What is in a name? William Shakespeare asked that question in Romeo and Juliet. The tale about star-crossed lovers that everyone thinks they know (but probably never actually read) wrestles with the notion of bringing together opposing forces and whether or not it could ever work. Doing so involves a certain kind of magic, not one necessarily involving sorcery, but with the stuff that makes us feel those other worldly feelings that seem conjured from forces beyond our understanding. Can love truly conquer all? Can a Montague be with a Capulet? If these ideas ever occurred to the makers of the film Sorcerer (1977), I will jump off a cliff.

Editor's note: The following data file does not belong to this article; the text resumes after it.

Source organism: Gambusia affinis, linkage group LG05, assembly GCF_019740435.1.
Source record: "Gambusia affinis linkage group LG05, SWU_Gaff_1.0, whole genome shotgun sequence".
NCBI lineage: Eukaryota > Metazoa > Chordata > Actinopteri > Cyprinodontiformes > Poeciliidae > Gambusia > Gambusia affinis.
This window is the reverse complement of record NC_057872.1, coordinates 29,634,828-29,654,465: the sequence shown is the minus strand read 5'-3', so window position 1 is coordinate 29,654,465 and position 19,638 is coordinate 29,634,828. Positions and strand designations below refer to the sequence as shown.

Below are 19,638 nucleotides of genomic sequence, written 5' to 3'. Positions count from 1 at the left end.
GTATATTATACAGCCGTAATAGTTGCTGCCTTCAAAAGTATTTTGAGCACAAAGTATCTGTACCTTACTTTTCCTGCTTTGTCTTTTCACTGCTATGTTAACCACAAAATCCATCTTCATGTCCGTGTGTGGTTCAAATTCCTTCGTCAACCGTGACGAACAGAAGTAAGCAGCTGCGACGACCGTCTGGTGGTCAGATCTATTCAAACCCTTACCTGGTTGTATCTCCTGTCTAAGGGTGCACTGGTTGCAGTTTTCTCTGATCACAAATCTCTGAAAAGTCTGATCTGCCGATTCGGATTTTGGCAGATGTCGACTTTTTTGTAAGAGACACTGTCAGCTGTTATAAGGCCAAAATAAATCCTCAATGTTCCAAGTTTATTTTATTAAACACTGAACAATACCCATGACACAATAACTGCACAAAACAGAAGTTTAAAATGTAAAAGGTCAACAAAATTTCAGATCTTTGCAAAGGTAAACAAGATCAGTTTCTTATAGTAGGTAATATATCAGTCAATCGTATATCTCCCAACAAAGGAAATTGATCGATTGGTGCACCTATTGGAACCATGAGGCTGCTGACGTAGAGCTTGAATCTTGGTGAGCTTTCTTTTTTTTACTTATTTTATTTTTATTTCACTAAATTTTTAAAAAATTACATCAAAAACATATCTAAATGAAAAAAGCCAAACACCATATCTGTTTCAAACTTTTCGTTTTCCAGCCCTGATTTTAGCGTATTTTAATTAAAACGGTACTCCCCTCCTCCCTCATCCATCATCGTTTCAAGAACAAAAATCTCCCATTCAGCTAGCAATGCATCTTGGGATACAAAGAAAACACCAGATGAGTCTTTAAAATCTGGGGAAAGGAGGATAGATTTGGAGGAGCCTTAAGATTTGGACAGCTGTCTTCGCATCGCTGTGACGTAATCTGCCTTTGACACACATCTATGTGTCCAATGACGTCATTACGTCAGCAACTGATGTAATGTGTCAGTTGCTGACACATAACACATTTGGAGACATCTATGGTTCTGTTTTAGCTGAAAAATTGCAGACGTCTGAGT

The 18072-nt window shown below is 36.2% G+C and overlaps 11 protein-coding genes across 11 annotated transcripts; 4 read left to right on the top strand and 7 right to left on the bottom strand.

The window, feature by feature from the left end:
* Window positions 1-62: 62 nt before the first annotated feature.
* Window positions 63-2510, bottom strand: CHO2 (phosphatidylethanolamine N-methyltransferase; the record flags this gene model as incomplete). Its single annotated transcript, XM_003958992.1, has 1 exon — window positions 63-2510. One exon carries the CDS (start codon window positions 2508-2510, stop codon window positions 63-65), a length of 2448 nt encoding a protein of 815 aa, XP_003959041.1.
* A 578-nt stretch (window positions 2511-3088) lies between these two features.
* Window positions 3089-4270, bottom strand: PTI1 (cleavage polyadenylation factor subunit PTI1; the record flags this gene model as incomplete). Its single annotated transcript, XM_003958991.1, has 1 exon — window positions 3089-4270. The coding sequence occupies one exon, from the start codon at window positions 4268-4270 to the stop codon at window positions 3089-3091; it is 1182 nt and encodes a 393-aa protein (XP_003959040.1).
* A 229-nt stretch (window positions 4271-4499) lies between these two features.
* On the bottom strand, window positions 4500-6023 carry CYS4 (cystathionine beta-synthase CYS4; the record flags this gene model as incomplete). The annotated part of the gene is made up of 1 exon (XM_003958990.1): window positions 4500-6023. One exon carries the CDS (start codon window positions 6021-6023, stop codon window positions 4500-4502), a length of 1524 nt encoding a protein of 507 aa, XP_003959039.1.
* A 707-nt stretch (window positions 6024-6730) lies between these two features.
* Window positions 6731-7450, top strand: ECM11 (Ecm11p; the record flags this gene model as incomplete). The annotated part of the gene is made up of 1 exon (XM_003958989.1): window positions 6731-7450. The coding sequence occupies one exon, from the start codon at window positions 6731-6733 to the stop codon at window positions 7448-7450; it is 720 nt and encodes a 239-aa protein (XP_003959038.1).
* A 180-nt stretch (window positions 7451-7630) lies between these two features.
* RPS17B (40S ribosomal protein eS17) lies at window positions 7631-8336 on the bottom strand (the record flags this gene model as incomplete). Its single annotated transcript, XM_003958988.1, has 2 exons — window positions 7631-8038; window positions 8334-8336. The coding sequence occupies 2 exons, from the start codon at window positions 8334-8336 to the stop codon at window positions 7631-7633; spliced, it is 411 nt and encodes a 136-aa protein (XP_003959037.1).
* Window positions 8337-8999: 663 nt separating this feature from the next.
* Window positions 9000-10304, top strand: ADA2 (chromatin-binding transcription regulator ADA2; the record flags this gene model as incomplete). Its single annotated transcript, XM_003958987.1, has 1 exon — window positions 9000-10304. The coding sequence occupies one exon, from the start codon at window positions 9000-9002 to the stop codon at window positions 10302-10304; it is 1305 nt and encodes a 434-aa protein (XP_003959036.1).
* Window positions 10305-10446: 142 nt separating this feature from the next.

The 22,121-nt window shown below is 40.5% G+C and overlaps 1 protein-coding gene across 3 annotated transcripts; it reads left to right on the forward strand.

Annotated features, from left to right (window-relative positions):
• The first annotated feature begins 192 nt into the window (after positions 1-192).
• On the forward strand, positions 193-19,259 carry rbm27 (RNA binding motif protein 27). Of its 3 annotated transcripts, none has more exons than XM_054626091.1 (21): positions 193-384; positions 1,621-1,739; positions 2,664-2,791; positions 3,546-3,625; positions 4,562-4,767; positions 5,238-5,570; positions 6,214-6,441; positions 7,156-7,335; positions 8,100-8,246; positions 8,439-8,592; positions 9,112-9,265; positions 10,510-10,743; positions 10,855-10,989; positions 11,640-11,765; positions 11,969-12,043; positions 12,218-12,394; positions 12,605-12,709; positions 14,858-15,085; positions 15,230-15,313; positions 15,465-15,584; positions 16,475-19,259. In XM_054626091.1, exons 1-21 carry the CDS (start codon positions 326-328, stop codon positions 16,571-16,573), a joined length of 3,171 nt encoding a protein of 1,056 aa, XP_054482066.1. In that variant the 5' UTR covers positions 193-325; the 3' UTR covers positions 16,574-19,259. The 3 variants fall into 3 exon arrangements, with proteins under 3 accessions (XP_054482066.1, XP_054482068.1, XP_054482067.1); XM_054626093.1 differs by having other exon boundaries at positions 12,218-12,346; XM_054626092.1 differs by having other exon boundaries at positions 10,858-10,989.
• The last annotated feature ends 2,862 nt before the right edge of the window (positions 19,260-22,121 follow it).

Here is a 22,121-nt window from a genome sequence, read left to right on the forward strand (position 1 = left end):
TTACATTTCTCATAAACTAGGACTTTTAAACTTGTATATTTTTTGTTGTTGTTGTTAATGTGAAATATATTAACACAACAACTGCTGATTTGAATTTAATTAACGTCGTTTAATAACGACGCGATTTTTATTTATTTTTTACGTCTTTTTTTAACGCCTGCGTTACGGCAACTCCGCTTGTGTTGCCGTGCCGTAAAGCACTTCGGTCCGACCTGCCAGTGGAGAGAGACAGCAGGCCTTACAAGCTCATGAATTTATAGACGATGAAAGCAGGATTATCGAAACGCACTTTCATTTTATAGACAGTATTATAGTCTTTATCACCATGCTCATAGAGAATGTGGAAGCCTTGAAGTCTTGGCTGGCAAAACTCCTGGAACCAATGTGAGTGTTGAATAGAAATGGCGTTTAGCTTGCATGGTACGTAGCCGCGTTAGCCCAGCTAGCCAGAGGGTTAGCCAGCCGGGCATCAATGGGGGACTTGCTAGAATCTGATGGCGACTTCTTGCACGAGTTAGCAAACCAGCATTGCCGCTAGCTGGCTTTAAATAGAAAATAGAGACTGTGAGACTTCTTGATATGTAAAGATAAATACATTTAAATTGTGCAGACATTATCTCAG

The first twenty minutes or so of Sorcerer are some of the most confusing moments in cinematic history. There are four locations that are jumped between without any stated connection between them. I kept waiting for one, but it never arrived. And they are all over the world, which adds to the disconnectedness. The one I will focus on since it seems to involve what I will resignedly call the main character takes place in New Jersey. Scanlon (Roy Scheider), later Dominguez (be patient, I beg you), is part of a gang that decides to rob the collection at a local Catholic Church. Yep, the priests are depicted as basically being mafiosos, sitting around, smoking, and fingering piles of cash in a church basement. Scanlon and his bunch burst in, shoot one of the clergymen, and make off with the “loot.” Any annoyance I had up to this point with the randomness of events is now compounded by the film basically saying the Church is in cahoots the mob. Scanlon is the getaway driver, but in the process of their escape he gets into an accident. He is the only one who survives, and a friend arranges for him to get out of the country. Now, despite being very explicit as to where everything had taken place thus far, the film then shifts to some no-name Latin American village in the middle of nowhere. Is it Venezuela? Nicaragua? Who knows? There are two things it does identify: there is some military dictator who wants four more years, and indeterminately near (or far, depending on what the plot needs from moment-to-moment) oil field. The four characters from our four plots thus far all end up here after doing things that broke laws in the countries from which they fled. A bit of nothing happens until one day an accident at the oil deposit result in a never ending plume of fire à la the Gulf War. The solution to this conflagration (which I had trouble believing was actually a thing) is to use explosives. The American company that owns the well has the necessary dynamite, but in their infinite wisdom they decided to store it in a shack in the jungle. Thus the sticks of TNT degraded, leaving puddles of extremely volatile nitroglycerin in the containers. Their next genius solution is two cobble together two trucks from a graveyard of automobiles that look like they helped win the war in the Pacific in order to transport the explosives to the burning well. They recruit four drivers to man the vehicles, promising large sums of cash for completing the job. Of course, Dominguez (Scanlon’s Latin American alias) and the three other criminals laying low in the village, are the ones who take the assignment. This is where the film really gets goofy, but I will explain more about that in the next paragraph. Anyway, Dominguez is the only one to make it through the bafflingly treacherous (once more, patience) journey, stumbling out of the jungle at his destination clutching the one remaining container of explosives . . . which miraculously does not explode when he falls to the ground with it. He is rewarded handsomely for his services, but then is apparently shot dead at the end of the film when the New Jersey mob finally catches up with him in whatever country in which this all takes place.